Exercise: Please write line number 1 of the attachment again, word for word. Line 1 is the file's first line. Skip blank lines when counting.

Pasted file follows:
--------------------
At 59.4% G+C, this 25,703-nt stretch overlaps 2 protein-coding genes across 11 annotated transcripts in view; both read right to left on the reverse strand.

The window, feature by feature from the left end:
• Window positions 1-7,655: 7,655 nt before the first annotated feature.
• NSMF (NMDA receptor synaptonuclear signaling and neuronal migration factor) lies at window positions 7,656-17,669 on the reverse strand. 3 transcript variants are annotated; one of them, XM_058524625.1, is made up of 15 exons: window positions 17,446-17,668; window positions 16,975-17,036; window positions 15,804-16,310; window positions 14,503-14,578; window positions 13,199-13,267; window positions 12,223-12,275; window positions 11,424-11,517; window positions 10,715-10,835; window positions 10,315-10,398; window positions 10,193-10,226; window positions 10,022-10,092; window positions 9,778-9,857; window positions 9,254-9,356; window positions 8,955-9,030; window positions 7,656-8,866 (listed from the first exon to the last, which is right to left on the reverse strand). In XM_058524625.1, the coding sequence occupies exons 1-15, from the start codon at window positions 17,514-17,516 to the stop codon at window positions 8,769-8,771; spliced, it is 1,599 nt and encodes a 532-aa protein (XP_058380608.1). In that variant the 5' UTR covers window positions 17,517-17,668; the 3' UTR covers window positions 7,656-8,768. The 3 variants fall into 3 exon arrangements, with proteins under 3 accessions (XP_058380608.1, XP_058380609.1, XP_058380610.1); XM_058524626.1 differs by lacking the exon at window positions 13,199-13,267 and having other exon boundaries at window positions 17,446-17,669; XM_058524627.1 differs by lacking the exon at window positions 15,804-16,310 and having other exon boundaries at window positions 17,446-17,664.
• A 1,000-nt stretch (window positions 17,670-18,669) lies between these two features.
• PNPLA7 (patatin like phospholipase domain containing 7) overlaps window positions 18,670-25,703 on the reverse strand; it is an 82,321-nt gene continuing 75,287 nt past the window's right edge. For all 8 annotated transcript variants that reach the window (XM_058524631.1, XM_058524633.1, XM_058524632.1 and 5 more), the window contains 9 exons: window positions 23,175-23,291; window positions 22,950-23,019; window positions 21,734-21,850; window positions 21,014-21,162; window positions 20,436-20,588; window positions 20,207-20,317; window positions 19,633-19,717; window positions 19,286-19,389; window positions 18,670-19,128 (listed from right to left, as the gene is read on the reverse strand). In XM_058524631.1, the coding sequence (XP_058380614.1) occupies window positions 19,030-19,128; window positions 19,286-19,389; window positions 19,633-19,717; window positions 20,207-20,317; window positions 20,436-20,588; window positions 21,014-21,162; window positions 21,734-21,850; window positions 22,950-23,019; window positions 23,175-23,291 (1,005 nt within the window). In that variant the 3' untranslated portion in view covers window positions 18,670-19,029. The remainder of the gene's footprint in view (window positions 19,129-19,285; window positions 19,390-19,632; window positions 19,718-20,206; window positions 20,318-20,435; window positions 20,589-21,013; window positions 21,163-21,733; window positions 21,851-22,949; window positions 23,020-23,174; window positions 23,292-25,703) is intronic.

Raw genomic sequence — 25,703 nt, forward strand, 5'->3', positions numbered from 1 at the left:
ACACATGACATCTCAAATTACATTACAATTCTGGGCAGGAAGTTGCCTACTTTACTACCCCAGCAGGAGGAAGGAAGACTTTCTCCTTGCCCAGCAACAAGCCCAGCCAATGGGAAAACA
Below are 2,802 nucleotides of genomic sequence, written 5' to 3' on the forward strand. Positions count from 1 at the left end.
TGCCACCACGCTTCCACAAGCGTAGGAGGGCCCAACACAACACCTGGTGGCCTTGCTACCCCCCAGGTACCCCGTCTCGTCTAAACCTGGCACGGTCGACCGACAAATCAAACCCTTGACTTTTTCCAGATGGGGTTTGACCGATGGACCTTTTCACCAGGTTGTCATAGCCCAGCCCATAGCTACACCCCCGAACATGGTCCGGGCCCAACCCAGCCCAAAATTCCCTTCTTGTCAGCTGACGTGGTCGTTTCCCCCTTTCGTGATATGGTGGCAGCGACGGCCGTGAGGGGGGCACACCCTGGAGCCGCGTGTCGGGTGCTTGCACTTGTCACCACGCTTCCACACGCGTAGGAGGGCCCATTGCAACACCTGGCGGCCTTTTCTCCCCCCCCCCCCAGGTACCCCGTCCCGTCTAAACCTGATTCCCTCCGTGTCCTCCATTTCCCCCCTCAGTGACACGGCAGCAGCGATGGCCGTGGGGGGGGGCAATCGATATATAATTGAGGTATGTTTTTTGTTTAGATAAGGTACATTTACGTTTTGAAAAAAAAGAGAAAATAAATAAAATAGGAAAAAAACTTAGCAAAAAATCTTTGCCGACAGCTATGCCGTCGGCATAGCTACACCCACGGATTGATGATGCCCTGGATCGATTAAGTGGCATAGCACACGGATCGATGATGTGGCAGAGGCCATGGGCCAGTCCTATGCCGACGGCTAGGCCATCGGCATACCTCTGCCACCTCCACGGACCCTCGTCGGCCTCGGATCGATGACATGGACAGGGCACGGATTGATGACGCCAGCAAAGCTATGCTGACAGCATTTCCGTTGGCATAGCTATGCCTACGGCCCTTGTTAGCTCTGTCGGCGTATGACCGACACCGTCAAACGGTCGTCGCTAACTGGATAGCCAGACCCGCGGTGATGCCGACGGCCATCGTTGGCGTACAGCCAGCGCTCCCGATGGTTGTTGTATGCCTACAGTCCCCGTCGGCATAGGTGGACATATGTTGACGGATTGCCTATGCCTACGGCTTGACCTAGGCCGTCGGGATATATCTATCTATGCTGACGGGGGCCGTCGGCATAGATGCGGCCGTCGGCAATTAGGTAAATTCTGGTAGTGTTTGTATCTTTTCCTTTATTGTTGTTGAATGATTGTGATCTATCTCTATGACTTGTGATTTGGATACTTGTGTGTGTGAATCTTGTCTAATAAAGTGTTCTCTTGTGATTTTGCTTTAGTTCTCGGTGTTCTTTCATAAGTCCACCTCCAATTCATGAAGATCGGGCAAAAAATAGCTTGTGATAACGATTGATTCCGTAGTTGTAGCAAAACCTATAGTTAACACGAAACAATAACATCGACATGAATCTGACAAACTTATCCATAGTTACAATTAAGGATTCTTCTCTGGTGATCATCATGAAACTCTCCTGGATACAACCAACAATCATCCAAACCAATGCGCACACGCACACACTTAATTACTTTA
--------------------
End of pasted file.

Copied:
At 59.4% G+C, this 25,703-nt stretch overlaps 2 protein-coding genes across 11 annotated transcripts in view; both read right to left on the reverse strand.